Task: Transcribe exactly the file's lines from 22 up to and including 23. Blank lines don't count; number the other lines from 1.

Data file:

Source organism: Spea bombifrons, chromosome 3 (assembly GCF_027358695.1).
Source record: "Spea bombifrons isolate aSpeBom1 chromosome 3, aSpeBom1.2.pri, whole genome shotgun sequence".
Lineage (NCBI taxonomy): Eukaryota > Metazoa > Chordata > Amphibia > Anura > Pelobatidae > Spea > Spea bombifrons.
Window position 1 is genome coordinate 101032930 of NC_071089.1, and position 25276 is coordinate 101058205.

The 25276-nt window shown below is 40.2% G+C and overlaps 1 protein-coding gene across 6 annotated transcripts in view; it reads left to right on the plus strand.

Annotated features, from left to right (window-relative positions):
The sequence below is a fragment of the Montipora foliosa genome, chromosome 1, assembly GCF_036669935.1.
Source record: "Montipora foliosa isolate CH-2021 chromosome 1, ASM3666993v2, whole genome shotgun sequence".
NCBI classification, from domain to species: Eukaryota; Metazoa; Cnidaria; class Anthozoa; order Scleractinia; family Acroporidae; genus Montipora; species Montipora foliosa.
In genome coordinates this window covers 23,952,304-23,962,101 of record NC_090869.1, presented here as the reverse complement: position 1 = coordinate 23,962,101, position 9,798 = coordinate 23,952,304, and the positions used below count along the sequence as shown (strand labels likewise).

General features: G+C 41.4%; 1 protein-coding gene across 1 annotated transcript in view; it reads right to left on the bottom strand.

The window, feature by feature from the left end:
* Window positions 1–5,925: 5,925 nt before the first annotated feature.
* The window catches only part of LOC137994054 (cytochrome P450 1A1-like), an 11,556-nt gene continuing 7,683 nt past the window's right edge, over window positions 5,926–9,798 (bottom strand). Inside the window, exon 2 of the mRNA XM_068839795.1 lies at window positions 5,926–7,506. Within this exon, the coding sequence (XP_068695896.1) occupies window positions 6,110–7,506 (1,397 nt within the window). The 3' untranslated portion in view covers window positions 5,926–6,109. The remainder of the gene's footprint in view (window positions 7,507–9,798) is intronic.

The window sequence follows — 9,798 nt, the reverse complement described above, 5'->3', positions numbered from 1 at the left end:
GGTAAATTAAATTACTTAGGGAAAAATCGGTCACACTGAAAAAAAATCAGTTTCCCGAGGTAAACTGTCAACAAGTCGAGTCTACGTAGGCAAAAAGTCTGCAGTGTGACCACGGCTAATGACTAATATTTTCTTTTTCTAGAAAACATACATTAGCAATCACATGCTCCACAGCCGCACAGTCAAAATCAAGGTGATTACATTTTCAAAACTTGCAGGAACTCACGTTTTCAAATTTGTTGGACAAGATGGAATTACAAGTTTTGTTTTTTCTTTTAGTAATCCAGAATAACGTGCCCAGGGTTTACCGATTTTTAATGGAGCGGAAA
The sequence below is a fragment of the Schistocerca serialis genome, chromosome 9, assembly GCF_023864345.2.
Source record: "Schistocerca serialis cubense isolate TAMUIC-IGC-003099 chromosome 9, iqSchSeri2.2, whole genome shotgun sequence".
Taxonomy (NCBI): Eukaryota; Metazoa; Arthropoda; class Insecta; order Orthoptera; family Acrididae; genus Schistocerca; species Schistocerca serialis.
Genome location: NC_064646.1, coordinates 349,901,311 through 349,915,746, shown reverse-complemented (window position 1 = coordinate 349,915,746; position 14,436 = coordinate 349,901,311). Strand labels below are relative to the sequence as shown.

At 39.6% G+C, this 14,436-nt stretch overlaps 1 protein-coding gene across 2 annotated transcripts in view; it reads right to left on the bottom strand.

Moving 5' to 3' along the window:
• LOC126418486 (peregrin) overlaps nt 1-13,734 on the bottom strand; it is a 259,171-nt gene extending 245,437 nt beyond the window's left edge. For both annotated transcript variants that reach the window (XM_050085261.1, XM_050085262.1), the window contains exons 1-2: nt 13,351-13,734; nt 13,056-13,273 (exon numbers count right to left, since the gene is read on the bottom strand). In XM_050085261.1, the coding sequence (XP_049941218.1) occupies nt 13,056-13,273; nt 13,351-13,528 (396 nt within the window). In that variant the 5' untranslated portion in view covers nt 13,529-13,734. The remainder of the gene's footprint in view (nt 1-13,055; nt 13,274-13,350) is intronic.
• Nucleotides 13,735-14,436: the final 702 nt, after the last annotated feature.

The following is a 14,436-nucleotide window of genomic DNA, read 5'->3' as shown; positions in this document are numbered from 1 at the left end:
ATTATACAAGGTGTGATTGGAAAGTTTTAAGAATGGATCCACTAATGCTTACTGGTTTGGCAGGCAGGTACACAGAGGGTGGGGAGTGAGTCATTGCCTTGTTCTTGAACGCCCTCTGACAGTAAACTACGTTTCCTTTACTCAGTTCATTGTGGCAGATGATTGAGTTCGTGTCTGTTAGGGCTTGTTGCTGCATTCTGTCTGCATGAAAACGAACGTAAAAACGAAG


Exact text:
Moving 5' to 3' along the window:
• LOC126418486 (peregrin) overlaps nt 1-13,734 on the bottom strand; it is a 259,171-nt gene extending 245,437 nt beyond the window's left edge. For both annotated transcript variants that reach the window (XM_050085261.1, XM_050085262.1), the window contains exons 1-2: nt 13,351-13,734; nt 13,056-13,273 (exon numbers count right to left, since the gene is read on the bottom strand). In XM_050085261.1, the coding sequence (XP_049941218.1) occupies nt 13,056-13,273; nt 13,351-13,528 (396 nt within the window). In that variant the 5' untranslated portion in view covers nt 13,529-13,734. The remainder of the gene's footprint in view (nt 1-13,055; nt 13,274-13,350) is intronic.